India launched its first Mars mission Tuesday
and will become the fourth nation to visit the planet after the Soviet Union, the United States, and European Union if the venture proves successful.
The rocket was launched from the nation's east-coast island of Sriharikota and carried the Mars orbiter Mangalyaan, which means "Mars craft" in Hindi, The Associated Press reported
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Mission Director P. Kunhikrishnan, who is the chairman of the Indian Space and Research Organization, said the "textbook launch" was successful, and that "capturing and igniting the young minds of India and across the globe will be the major return from this mission."
"With teamwork and the kind of dedication we have today, any mission is not beyond our capability," Kunhikrishnan added.
Forty-four minutes into the launch, the rocket and orbiter separated. Over the next 20 to 25 days, it will reportedly perform a variety of technical maneuvers and short burns before it travels toward Mars.
The 3,000-pound orbiter will travel 485 million miles in the next 300 days to reach Mars. It will orbit the planet by September 2014, the AP noted.
"The biggest challenge will be precisely navigating the spacecraft to Mars," K. Radhakrishnan added, according to the AP. "We will know if we pass our examination on Sept. 24, 2014."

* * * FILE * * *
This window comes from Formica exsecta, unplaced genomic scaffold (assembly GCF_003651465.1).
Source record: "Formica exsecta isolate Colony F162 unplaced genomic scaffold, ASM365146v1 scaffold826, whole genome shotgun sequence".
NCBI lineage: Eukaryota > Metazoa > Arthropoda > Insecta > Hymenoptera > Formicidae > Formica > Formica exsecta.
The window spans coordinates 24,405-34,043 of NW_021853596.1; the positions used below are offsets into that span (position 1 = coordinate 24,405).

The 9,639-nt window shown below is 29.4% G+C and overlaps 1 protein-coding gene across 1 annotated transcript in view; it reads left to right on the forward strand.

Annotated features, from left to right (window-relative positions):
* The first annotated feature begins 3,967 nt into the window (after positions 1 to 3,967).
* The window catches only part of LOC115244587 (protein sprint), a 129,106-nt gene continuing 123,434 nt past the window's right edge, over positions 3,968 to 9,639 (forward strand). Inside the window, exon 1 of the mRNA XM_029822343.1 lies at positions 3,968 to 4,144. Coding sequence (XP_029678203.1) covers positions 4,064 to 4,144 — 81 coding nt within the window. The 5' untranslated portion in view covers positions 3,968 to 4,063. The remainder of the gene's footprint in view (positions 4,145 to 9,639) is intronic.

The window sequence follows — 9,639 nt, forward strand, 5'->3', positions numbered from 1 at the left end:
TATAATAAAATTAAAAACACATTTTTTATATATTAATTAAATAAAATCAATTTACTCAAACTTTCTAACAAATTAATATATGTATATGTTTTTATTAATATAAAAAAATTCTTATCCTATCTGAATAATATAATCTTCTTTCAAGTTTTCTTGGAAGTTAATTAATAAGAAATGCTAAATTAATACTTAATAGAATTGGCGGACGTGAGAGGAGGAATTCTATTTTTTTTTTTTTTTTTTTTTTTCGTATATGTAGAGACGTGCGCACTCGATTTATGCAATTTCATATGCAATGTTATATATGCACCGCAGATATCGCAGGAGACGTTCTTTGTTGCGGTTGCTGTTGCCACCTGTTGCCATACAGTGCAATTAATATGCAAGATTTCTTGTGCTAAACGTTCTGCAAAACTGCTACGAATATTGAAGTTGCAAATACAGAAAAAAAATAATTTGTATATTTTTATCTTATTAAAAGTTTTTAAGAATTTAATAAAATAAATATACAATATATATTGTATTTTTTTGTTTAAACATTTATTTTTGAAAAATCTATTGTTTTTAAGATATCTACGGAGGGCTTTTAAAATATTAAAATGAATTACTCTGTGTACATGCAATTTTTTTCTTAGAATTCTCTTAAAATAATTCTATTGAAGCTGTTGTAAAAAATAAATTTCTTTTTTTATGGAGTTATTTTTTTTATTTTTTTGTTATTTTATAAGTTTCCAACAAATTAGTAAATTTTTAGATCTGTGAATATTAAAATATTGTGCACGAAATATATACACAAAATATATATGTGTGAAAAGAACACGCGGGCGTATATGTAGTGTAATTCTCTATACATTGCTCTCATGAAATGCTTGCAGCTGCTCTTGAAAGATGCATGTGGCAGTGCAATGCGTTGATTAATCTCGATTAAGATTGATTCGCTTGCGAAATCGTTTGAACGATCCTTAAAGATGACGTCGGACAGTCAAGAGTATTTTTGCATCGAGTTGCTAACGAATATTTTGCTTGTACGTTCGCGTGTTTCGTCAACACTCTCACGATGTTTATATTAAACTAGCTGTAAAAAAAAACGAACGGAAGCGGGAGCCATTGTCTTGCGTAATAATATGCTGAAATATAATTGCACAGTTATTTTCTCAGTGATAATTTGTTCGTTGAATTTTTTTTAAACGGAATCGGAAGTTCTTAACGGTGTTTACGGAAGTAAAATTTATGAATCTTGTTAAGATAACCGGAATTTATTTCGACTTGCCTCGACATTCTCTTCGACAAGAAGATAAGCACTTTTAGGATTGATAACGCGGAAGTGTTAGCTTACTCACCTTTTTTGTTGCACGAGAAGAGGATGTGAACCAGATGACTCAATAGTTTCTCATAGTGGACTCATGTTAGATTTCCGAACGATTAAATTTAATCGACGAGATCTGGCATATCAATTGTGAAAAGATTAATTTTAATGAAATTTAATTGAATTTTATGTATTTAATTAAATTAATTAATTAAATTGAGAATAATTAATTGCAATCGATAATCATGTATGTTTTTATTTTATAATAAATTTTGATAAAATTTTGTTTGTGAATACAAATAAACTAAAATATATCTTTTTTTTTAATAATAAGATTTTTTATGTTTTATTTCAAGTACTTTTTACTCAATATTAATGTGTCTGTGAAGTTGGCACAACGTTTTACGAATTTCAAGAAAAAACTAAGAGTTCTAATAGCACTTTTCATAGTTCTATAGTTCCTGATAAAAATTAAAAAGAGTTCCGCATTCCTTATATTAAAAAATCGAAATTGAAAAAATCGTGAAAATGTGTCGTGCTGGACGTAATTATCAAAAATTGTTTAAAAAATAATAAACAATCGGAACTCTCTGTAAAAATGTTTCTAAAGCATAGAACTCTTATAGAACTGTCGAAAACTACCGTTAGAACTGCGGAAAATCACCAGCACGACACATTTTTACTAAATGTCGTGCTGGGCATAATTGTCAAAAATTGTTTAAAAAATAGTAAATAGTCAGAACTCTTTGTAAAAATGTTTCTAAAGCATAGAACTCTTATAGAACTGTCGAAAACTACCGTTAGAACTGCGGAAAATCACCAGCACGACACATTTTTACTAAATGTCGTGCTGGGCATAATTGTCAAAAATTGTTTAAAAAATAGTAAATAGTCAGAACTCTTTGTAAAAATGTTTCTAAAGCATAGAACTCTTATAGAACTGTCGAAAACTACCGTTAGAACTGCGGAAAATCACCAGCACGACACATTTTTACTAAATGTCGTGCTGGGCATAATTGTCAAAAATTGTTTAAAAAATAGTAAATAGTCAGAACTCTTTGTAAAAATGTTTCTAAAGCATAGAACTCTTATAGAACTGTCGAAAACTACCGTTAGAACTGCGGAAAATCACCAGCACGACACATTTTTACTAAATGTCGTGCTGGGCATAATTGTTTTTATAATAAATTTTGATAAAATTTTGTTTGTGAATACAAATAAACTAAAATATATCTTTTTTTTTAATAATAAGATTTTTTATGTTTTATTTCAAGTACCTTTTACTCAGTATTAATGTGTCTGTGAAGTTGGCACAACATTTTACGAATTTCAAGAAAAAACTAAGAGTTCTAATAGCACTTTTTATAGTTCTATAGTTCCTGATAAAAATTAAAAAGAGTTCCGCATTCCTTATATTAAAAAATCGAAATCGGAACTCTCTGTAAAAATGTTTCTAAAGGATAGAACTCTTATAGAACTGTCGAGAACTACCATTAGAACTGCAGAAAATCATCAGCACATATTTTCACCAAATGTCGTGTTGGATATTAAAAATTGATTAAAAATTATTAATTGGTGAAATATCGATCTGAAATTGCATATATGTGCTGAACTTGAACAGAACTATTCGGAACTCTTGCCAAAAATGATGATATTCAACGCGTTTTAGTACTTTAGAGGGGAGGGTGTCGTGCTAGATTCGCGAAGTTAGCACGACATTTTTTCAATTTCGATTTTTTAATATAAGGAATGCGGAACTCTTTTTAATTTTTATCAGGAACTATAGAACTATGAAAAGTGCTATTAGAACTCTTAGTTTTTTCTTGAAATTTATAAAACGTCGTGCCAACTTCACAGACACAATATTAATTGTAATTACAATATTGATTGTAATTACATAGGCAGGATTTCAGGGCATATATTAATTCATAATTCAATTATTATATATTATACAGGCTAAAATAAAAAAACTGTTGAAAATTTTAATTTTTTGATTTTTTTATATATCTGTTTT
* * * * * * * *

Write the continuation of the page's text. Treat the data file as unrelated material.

The Mars mission project, which cost $72 million, is part of a $1 billion space program. The expensive program has been criticized because a significant percentage of India's 1.2 billion citizens live in poverty.
The government has continuously defended the program's cost, claiming it has helped Indian engineers and scientists test applications that could help solve real world, practical problems.
"These missions are important. These are things that give Indians happiness and bragging rights," Raghu Kalra of the Amateur Astronomers Association Delhi told reporters. "Even a poor person, when he learns that my country is sending a mission to another planet, he will feel a sense of pride for his country, and he will want to make it a better place."
The orbiter will collect data and images to help determine Martian weather systems search for methane gasses in Mars' orbit.
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